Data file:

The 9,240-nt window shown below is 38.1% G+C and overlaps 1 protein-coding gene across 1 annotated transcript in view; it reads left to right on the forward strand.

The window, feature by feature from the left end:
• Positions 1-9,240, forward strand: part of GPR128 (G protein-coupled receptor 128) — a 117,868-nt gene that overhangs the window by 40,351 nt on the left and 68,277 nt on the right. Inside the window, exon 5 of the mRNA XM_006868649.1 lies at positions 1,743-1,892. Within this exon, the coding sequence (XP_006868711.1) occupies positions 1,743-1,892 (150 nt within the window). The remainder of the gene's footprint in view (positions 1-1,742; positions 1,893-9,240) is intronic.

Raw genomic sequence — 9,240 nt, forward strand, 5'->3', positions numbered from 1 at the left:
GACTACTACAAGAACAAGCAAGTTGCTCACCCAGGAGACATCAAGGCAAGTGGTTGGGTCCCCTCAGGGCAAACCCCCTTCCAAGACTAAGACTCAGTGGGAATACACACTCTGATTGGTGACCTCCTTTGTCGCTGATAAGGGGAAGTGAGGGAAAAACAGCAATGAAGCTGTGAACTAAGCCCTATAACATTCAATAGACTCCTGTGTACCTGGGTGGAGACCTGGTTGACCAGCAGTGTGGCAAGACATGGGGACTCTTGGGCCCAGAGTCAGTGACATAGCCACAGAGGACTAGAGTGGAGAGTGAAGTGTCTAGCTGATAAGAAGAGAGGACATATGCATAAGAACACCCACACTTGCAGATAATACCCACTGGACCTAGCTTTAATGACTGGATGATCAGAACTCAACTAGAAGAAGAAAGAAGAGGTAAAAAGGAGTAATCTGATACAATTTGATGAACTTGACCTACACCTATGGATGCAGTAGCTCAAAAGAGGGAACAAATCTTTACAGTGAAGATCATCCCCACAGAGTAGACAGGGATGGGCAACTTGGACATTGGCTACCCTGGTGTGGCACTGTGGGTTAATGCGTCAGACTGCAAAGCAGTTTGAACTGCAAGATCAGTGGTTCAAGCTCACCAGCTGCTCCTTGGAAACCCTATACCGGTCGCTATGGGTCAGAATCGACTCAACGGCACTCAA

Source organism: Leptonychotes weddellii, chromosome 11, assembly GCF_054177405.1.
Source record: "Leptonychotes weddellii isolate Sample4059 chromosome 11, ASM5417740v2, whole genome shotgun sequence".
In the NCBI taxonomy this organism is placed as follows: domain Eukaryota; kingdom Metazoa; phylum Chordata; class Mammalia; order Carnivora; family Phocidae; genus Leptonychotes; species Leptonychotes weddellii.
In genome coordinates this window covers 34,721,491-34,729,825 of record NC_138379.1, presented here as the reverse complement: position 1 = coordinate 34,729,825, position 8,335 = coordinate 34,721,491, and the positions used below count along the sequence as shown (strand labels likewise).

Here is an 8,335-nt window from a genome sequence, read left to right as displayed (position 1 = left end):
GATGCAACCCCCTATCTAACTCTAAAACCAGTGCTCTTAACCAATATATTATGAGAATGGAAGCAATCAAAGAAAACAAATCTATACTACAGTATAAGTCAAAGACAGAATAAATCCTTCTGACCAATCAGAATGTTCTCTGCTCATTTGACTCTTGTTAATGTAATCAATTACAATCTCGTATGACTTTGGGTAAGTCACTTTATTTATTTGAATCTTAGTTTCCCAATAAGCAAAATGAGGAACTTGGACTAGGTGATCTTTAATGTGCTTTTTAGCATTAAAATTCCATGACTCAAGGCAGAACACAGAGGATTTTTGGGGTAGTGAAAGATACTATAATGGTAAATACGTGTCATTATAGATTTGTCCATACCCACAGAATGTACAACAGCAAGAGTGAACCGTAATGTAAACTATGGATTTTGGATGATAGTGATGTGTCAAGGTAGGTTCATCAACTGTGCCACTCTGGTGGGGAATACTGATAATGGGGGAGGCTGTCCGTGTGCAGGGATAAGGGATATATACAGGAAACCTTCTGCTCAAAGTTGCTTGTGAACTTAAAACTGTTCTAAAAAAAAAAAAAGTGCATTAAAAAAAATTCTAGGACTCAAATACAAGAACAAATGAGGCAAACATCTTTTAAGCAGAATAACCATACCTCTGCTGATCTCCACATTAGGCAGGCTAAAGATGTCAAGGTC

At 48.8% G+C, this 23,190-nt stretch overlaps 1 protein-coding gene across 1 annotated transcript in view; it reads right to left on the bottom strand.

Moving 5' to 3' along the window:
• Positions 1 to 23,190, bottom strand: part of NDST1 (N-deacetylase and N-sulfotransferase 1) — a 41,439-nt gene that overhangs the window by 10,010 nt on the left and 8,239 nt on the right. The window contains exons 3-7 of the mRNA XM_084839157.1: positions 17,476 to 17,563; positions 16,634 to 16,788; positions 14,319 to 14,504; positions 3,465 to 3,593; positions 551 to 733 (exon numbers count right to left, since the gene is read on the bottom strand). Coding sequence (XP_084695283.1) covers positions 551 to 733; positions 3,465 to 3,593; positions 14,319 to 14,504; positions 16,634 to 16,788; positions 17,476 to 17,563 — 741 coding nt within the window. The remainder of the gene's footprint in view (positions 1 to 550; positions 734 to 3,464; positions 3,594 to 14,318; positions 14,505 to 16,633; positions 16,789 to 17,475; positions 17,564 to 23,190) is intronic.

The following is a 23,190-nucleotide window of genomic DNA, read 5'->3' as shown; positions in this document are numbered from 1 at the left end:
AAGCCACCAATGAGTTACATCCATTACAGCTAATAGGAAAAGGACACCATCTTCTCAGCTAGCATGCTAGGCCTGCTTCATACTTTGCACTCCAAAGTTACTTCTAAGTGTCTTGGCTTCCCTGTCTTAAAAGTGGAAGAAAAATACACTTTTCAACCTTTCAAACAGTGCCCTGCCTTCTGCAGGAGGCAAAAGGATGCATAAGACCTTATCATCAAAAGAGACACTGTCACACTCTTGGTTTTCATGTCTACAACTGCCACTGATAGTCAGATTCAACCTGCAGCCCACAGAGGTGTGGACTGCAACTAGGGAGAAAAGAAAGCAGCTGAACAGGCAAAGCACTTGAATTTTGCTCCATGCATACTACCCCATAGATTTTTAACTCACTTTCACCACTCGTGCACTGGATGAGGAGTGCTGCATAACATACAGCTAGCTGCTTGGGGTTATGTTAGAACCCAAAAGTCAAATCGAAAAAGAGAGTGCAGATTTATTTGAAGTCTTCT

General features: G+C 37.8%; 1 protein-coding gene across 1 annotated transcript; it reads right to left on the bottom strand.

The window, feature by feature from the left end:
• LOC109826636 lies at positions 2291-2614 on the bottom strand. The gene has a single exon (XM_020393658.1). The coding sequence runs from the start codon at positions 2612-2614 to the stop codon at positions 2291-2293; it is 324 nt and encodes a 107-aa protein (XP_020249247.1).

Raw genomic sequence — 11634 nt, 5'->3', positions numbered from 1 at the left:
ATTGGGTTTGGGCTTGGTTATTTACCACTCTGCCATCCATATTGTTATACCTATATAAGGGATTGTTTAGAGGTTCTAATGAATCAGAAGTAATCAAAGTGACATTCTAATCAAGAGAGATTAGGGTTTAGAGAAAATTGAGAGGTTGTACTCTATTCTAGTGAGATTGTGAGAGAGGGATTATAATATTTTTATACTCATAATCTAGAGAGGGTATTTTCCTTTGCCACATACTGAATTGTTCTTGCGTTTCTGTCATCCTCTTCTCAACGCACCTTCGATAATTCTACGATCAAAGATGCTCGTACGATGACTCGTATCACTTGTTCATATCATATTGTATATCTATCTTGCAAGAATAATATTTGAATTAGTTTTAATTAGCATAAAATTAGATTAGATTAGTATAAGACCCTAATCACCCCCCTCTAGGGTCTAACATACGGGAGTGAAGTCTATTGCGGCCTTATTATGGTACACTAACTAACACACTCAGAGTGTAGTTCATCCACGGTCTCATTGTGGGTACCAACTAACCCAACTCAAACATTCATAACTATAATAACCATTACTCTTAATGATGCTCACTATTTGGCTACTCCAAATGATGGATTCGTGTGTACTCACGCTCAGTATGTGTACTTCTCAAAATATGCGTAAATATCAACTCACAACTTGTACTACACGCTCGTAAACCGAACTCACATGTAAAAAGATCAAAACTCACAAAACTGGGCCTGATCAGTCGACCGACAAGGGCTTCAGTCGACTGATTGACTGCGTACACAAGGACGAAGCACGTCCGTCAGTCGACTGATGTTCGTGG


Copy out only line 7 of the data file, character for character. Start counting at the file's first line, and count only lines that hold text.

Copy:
Source record: "Leptonychotes weddellii isolate Sample4059 chromosome 11, ASM5417740v2, whole genome shotgun sequence".